Iraq grain board chief sees bigger wheat crop as weather improves


Iraq’s new grain board chief said on Tuesday he expected local wheat production at no less than 2.5mn tonnes in the 2018 season, an improvement over previous forecasts on the back of recent rainfall.

Iraq had said in February it expected wheat and barley production to drop by around 20% from 2017 due to dry weather.

“The latest rainfall has changed all of our expectations as we were expecting very little quantities this year,” Naeem al-Maksousi told Reuters in an interview.

Iraq needs an annual wheat supply of between 4.5mn and 5mn tonnes, implying an import gap of around 2mn tonnes for the year.

“There are areas that have also now been added to our local purchasing plan like Mosul and Anbar which will fill any dips in production if they happen,” Maksousi said.

Iraq lost production from Nineveh, its most fertile province of which Mosul is the capital, after Islamic State took control.

However, the government declared victory over Islamic State in December, having taken back all territory the militants captured in 2014 and 2015.

Maksousi has been acting head of the state grain buying agency responsible for the bulk of the country’s wheat and rice imports for around a month after the previous chief, Haitham al-Khishali, left to a more senior position at the trade ministry.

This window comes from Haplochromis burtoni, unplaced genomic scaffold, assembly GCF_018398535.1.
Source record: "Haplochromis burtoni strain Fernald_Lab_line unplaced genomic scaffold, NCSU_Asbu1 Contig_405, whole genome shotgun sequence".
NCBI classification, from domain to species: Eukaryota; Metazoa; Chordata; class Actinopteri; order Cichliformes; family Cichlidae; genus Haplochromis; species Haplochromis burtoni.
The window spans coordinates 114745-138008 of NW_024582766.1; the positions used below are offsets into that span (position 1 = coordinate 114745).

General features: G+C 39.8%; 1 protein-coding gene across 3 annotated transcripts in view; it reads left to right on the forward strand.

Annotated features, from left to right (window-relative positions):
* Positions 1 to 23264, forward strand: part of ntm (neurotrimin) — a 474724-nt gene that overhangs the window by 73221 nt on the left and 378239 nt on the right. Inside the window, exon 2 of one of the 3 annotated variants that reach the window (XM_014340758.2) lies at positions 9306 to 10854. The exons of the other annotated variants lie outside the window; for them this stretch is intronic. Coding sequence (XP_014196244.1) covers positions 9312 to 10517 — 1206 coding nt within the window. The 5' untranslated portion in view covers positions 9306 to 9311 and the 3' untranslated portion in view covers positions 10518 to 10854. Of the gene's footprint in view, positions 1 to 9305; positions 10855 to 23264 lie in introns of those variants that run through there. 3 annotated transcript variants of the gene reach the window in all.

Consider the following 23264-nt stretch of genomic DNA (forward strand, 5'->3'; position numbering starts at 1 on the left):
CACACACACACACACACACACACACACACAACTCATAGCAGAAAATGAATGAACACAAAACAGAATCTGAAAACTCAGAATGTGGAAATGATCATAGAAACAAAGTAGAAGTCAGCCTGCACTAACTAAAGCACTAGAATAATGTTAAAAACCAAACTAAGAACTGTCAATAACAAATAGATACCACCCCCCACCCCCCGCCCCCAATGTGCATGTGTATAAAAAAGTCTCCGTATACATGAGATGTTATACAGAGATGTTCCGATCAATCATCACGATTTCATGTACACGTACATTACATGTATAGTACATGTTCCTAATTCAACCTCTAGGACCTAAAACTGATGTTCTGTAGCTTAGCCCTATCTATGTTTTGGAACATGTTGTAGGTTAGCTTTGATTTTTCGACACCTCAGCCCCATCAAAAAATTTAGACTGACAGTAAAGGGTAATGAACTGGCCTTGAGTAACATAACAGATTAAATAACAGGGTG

The grain board, which falls under the trade ministry, regularly announces international purchasing tenders, to import wheat for the country’s food rationing programme, which covers flour, cooking oil, rice, sugar and baby milk formula and was created in 1991 to combat UN economic sanctions.

Under the system, imported wheat is mixed with local grain to produce flour.

Impoverished Iraqis continue to depend on the system, which has become corrupt and wasteful over the years.
The grain board buys wheat of US, Canadian and Australian origin, making it one of the few major grain purchasers in the region, alongside Saudi Arabia, that has so far resisted cheaper Russian and Black Sea origins.
Black Sea sellers have provided stiff competition to the US in North Africa and the Middle East over recent years, winning market share.

But Maksousi said Russian wheat quality was not suitable for the production of flour for the rationing programme because of the nature of its gluten content.

“If we mix Russian wheat with local wheat it will not be suitable for our bakeries,” he said. Still Maksousi did not rule out importing Russian wheat should specifications change in the future.

“If we find Russian wheat with Iraqi specifications, then we will start to buy it,” he said.

Iraq’s trade ministry struggled to import grains last year after introducing new payment and quality terms that kept traders away from its international tenders.

In May, the cabinet authorised the ministry to make direct purchases of wheat and rice to guarantee food security, a reflection of its struggle to attract enough interest through the tender process.


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